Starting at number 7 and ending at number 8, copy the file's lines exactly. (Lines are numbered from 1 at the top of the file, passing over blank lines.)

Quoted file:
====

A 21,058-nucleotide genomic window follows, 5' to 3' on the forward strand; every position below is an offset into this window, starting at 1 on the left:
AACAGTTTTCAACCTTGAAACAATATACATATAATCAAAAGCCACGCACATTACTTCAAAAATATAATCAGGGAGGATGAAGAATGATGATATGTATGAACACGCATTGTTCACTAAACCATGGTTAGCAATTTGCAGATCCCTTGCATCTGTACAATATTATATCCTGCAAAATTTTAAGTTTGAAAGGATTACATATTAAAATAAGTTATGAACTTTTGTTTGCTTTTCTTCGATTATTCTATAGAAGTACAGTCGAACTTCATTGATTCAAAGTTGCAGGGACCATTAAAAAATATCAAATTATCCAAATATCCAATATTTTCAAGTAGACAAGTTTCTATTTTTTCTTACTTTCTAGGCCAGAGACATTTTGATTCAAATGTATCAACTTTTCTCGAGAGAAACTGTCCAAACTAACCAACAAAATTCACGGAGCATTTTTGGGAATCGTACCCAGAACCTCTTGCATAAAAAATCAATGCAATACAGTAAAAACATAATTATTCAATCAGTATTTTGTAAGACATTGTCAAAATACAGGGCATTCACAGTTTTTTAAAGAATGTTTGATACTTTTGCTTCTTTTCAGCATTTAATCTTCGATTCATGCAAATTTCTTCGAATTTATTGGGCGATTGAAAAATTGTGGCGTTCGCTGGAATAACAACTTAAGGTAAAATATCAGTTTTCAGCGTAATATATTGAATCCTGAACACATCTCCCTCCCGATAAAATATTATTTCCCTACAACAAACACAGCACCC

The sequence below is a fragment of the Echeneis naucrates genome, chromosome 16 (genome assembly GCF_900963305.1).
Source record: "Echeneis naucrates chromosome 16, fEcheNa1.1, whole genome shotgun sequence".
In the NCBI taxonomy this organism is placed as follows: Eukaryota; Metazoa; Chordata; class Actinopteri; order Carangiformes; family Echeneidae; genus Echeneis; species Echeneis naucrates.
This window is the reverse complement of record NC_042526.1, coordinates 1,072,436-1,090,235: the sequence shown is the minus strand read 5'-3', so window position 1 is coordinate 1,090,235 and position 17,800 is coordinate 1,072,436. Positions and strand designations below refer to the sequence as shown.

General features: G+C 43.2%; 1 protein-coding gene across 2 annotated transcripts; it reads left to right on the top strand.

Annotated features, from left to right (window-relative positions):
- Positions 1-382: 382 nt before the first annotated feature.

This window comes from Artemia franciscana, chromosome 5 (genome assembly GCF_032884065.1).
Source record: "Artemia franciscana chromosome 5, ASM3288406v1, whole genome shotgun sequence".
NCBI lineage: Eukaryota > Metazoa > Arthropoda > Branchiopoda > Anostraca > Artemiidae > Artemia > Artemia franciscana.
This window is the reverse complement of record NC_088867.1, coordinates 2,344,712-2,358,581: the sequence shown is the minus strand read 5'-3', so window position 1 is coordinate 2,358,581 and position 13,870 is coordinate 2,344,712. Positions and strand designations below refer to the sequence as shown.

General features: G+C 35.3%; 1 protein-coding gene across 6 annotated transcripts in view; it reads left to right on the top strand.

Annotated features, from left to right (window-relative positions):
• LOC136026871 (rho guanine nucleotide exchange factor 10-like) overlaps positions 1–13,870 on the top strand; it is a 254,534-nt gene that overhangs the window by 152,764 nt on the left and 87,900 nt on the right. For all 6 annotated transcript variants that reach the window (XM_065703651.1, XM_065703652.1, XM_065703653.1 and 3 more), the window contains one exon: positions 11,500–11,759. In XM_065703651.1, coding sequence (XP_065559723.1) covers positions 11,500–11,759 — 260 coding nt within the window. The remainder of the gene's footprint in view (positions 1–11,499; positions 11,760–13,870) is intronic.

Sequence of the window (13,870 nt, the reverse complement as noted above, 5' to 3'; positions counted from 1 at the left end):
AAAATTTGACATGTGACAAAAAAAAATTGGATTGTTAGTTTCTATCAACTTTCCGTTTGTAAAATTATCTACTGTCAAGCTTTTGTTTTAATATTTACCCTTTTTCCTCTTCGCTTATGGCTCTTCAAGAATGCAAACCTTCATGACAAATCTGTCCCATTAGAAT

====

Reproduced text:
General features: G+C 43.2%; 1 protein-coding gene across 2 annotated transcripts; it reads left to right on the top strand.

Annotated features, from left to right (window-relative positions):